The BFI Summer School comes to St Andrews

1967-Summer-Film-School_MainFor two weeks at the end of August 1967, 57 national and international attendees and their lecturers took up residence in the University’s Hamilton Hall, as the British Film Institute’s annual Summer School came to St Andrews for the first, and only, time. While the travelling Summer School was now well-established and had visited Scotland before, the 1967 school would prove to be one of the most significant and influential. At a moment when film studies was emerging as a discipline within some colleges and Universities, the BFI summer school brought together filmmakers, teachers, students and enthusiasts to mix, watch, and discuss an extensive body of often rarely-seen films.

The 1967 school focussed in particular on the subject of the American western. 23 feature films were screened from thirteen filmmakers, with John Ford, Sam Peckinpah and Nicholas Ray most represented. Amongst the films shown were Fort Apache (Ford, 1948), The Man who shot Liberty Valance (Ford, 1962), Guns in the Afternoon (Peckinpah, 1961) and They Live by Night (Ray, 1948). During the late sixties there was an increasing critical interest in aspects of American cinema that had previously been dismissed as lightweight entertainment. The development of auteur studies and genre studies saw a renewed critical interest in the westerns of John Ford, for example. The summer school marks a significant early acknowledgement of this growing critical focus on American cinema.

The Summer School had four main teachers, employed by the BFI – Jim Kitses, Victor Perkins, Alan Lovell and Peter Wollen – and four guest lectures, which included experts on the western, Robin Wood and Charles Barr. Amongst those attending the school were Ed Buscombe, who would emerge as one of the authorities on the American western. His article in the leading film journal, Screen in 1970, entitled The Idea of Genre in the American Cinema, would prove enormously influential, and sparked much debate, not least in a response from fellow attendee and future deputy director of the BFI, Richard Collins who published Genre: A Reply to Ed Buscombe also in Screen. Buscombe would also write books on John Ford’s The Searchers, Stagecoach as well as The BFI Companion to the Western and a BFI book, entitled 100 Westerns. Other significant attendees included Colin McCarthur, who published a piece entitled ‘Sam Peckinpah’s West’ in Sight and Sound immediately after the School. McCarthur would become an authority, in particular, on Scottish film.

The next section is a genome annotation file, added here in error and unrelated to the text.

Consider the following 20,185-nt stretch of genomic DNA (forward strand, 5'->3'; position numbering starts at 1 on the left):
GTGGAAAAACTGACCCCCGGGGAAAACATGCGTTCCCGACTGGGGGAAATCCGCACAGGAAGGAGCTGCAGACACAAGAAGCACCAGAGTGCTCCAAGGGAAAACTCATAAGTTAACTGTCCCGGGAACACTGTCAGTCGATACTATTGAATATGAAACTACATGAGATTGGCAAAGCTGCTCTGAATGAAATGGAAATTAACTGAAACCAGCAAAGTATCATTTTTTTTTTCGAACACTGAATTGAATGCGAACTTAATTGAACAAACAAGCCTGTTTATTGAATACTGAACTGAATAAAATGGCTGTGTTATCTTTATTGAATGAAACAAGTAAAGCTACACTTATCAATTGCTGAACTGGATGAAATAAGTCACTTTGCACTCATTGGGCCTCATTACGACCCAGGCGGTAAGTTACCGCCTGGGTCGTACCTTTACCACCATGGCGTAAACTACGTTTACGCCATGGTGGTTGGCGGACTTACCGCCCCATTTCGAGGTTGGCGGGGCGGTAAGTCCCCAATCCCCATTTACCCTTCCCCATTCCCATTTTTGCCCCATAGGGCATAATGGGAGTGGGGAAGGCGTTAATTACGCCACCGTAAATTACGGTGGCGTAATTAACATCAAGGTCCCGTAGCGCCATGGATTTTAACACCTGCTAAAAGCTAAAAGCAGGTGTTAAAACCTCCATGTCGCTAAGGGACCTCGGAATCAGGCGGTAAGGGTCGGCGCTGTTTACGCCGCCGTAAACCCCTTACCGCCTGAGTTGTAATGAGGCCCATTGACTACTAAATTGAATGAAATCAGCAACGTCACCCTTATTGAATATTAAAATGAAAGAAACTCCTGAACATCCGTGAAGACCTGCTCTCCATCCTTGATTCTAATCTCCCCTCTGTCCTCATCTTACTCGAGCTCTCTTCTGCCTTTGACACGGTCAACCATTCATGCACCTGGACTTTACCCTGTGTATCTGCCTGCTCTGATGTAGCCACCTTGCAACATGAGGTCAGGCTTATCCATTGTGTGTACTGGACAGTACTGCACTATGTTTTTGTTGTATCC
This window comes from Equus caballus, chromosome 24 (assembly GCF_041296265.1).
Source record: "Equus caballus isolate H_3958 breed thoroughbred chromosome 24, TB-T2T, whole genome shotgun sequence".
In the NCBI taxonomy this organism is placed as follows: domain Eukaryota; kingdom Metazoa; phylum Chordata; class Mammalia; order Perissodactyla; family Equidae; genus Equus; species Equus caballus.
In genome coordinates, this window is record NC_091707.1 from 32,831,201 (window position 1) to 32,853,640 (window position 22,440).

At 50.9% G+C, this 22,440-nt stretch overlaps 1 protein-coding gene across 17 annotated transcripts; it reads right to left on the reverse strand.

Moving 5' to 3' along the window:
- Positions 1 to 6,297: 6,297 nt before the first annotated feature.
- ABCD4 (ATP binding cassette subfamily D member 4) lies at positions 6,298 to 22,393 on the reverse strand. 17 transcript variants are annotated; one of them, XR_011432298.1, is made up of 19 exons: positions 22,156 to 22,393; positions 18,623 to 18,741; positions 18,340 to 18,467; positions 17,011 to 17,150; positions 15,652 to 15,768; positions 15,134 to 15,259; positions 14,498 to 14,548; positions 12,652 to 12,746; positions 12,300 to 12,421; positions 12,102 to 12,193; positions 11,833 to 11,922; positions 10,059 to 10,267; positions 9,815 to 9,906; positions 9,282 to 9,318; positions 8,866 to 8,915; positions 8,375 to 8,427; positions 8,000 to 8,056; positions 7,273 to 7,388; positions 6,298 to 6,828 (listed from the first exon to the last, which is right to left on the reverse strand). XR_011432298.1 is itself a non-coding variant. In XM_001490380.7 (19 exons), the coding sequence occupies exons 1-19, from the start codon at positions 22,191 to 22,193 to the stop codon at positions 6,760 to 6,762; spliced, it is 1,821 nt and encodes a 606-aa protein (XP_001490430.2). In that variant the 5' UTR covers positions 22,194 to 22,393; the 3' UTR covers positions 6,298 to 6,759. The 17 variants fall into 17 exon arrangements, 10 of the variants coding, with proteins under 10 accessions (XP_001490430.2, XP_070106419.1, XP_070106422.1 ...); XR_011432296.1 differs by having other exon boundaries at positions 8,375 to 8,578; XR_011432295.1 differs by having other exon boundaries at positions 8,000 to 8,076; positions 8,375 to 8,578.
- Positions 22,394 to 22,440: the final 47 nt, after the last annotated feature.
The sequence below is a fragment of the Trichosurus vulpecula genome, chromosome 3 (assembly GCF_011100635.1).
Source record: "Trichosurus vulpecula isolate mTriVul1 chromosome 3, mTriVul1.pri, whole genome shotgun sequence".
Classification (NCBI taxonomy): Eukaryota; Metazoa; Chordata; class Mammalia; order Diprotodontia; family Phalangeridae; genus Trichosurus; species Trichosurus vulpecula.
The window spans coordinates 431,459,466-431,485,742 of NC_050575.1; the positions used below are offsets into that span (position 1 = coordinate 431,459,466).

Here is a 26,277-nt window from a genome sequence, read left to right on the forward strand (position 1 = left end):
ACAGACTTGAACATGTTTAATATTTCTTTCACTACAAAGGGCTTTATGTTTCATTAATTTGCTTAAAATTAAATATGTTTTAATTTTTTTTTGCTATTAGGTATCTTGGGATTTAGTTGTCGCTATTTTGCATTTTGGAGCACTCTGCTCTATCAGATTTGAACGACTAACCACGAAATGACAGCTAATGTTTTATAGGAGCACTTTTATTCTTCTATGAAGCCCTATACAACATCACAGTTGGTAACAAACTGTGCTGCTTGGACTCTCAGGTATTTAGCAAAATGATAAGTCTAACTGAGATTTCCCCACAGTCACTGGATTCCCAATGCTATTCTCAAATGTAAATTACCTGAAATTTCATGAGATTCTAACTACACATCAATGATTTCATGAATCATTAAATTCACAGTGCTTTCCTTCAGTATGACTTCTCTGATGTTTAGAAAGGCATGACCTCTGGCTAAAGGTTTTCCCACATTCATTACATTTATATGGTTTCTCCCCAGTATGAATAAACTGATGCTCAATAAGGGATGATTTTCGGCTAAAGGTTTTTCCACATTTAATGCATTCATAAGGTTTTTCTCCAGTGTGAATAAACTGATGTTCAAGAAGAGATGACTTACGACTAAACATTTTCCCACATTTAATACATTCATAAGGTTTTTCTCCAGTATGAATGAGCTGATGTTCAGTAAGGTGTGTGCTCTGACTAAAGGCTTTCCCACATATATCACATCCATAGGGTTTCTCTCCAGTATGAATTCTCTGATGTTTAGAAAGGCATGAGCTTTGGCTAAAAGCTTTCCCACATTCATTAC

It is fair to say that many of the influential voices on the Western genre were in attendance in St Andrews in August 1967 and, for many, this may have been where they first saw these films as a body of work and where they formed and discussed what would become the defining writings on the genre. One of the lecturers Alan Lovell published on the subject in late 1967, while two years later Jim Kitses would publish his influential and often-revisited monograph on the subject, Horizons West. Also in 1969, fellow lecturer Peter Wollen would publish the still-widely quoted Signs and Meaning in the Cinema, which featured an extensive comparison of the works of John Ford and Howard Hawks (who both featured prominently at the school). Some 45 years later, one of the lectures at the School, Professor Charles Barr would return to St Andrews to give a talk as part of the University’s Centre for Film Studies. The subject of his talk was ‘John Ford’s Dialogue’.

As an aside, two future Professors of Film Studies, Richard Dyer and Peter Evans, were studying in St Andrews during this period. Both studied modern languages (in the days long before Film studies was available at the University) and did not attend the summer school. Indeed, despite the apparent influence of the event on subsequent film criticism, there is no mention of the summer school in any local records or within the local paper. Anecdotally, it appears that St Andrews may have been selected not because it was an apposite venue for film education, but because the then-head of BFI education was a keen golfer.

Ashling Reid